Senate Bill 69 has been introduced by the Senate Committee on State Affairs “to revise certain provisions regarding elections and election provisions.”
One of the biggest effects this bill will have if passed is that it will move the campaign season for everyone back to Late November/Early December of 2015. That’s 2015 as this year, as it pushes the petitioning start date into the year preceding the election year. The proposed language states in part:
Section 5. That § 12-6-8 be amended to read as follows:
12-6-8. No person may sign the nominating petition of a candidate before January first in the year in which the election is to be held December first of the year preceding the election, nor for whom the person is not entitled to vote, nor for a political candidate of a party of which the person is not a member, nor of more than the number of candidates required to be nominated for the same office.
And the petitions have to be returned to the Secretary of State the last Tuesday in February (which would be 2/23/2016).
In actuality, it’s only a shift backwards of about thirty days. But psychologically, it’s a bit more striking.
It means that candidates are going to have to decide to run this year, before they prepare themselves to head back to Pierre for the legislative session. It means that political parties are going to be recruiting candidates for office in the run up to, and through the 2015 Thanksgiving/Christmas holiday season.
It means that statewide candidates are going to miss out on collecting many signatures during the traditional late winter/early spring political dinner season, when many of them got it done. Because the first Lincoln Day Dinner will now come late in the process.
In other words, candidates are going to have to be on the ball in getting things done.
This has been a move long in coming, given the tremendously tight deadlines largely driven by federal requirements of when to have ballots completed in time for military voting. According to the Military and Overseas Voter Empowerment (MOVE) act, the MOVE Act requires States to send absentee ballots to UOCAVA voters at least 45 days before Federal elections.
So, those ballots have to be set in stone 45 days out under federal law.
Current law didn’t really allow for any significant time for challenges or fighting over ballot qualification. Those ballots were literally required to go to the printer within a couple of weeks of being filed. The proposed changes in law would give significantly more time to allow for challenges, but the cost is pushing the active campaign 2016 season back into 2015.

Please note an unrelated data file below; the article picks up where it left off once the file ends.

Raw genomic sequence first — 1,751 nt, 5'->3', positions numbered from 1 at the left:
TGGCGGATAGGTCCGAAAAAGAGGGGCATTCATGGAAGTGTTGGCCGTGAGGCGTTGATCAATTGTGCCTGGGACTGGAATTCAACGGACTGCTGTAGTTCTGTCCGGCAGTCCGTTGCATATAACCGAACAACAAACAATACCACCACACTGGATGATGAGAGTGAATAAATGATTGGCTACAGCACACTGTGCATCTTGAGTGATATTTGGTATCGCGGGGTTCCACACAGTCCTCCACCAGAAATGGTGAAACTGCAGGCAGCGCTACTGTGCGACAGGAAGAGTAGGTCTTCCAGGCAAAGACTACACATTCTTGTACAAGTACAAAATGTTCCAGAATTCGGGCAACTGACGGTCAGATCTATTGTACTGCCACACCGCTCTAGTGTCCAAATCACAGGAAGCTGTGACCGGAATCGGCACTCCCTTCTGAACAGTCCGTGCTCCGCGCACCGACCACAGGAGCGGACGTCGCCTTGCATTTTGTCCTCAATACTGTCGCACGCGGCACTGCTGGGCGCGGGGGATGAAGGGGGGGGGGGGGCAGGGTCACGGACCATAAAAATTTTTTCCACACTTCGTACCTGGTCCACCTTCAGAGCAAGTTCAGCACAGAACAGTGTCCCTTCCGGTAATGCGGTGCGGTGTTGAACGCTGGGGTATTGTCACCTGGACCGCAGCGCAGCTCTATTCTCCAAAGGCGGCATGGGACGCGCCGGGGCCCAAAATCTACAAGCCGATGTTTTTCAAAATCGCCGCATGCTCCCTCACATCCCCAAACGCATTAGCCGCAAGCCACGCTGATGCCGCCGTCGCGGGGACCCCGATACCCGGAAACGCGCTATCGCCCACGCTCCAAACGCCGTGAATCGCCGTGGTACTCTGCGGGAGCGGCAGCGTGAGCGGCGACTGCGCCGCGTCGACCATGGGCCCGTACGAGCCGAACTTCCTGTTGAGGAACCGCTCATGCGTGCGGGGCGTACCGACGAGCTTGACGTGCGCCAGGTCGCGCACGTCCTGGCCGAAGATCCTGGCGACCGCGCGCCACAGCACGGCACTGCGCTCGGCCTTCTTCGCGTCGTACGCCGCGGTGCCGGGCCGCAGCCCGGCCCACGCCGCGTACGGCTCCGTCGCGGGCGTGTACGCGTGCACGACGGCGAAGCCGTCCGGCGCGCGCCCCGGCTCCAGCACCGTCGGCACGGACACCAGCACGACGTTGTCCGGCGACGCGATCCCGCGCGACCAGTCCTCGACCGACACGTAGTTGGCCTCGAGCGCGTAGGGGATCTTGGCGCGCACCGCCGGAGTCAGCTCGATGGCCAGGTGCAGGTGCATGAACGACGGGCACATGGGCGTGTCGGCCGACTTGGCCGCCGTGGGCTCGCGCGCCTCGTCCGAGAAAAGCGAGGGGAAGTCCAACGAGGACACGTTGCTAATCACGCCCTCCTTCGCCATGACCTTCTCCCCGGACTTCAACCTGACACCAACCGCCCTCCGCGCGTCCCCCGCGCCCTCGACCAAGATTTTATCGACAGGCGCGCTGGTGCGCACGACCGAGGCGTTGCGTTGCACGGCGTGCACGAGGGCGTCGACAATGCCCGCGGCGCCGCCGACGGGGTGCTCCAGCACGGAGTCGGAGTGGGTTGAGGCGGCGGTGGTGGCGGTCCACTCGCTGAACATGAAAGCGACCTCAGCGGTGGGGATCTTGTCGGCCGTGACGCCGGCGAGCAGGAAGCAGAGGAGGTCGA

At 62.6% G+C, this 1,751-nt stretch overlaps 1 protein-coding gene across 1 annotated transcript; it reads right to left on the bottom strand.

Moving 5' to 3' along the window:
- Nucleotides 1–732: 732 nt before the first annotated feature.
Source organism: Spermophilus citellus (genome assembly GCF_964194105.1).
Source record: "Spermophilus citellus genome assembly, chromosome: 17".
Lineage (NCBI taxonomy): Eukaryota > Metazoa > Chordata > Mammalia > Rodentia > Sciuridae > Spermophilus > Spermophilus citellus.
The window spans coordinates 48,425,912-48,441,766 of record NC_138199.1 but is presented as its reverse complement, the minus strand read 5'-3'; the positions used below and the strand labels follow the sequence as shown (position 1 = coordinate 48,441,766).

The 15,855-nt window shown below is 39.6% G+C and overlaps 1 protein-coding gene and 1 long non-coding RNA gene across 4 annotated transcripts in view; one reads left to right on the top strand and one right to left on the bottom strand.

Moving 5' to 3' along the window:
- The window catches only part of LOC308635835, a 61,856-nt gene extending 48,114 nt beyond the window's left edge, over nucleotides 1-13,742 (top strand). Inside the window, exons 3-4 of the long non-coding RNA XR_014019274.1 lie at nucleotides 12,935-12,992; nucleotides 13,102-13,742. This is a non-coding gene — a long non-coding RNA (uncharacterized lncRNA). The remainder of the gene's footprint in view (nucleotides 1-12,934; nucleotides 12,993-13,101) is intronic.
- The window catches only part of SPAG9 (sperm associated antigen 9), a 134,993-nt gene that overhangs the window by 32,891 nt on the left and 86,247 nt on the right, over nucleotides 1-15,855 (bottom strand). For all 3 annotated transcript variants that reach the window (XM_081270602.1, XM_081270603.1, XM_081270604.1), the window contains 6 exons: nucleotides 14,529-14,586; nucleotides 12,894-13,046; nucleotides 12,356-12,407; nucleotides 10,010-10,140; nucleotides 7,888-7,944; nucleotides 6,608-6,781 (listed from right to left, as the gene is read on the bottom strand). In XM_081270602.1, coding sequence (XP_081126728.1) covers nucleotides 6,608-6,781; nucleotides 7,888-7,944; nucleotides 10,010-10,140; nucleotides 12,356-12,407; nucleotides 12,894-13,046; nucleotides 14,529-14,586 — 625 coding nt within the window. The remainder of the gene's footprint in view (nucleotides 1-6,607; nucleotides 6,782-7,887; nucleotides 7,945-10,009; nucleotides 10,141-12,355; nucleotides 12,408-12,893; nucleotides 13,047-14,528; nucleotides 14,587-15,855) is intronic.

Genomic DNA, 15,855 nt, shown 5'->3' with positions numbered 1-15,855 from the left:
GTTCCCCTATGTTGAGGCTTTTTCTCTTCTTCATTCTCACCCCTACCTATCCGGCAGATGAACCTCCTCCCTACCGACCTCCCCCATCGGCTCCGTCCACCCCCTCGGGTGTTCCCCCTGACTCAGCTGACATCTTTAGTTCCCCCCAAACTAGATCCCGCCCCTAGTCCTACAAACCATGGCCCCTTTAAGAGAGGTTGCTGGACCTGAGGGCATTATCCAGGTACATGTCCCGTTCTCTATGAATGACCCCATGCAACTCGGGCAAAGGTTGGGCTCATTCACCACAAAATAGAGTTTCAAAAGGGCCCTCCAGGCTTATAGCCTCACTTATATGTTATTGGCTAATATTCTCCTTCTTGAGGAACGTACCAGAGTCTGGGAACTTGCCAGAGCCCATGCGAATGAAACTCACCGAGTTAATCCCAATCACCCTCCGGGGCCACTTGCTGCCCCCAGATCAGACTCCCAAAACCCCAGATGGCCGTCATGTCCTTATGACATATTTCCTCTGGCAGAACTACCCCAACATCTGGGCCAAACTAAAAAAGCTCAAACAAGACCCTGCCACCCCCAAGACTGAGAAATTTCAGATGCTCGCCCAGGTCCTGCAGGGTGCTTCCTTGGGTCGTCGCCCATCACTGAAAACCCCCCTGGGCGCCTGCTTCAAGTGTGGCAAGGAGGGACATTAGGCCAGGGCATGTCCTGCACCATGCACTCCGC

Other portions of Senate Bill 69 are more debatable, such as removing the registered mail remittance and requiring that petitions be submitted in person. I’d noted earlier that removing that section in law discriminates against people in the state based on geography, and how efficient (or random) the mail is coming in from rural areas. Registered mail has a clear, and documented chain of custody. First class mail? Not so much.
I’ve been kicking around South Dakota elections since 1988. And I will tell you that the removal of the registered mail portion of the proposal needs to be absolutely stricken, because if they don’t, there will be a lawsuit.
A registered and documented manner of remittance to the Secretary of State is an absolute necessity in a state as geographically diverse (and big) as ours. Inevitably, someone is going to mail petitions in, and they’re going to get caught up in the mail, and delayed to the point where they’re not on the ballot. Why would we get rid of a requirement of a clear and documented chain of custody?
Even some pieces of registered mail were a little pokey in the last few cycles. And given cutbacks and consolidations in the US Post Office, getting rid of it is kind of a slap to the rural communities that dot our countryside. Not to mention foolhardy.
What are your thoughts?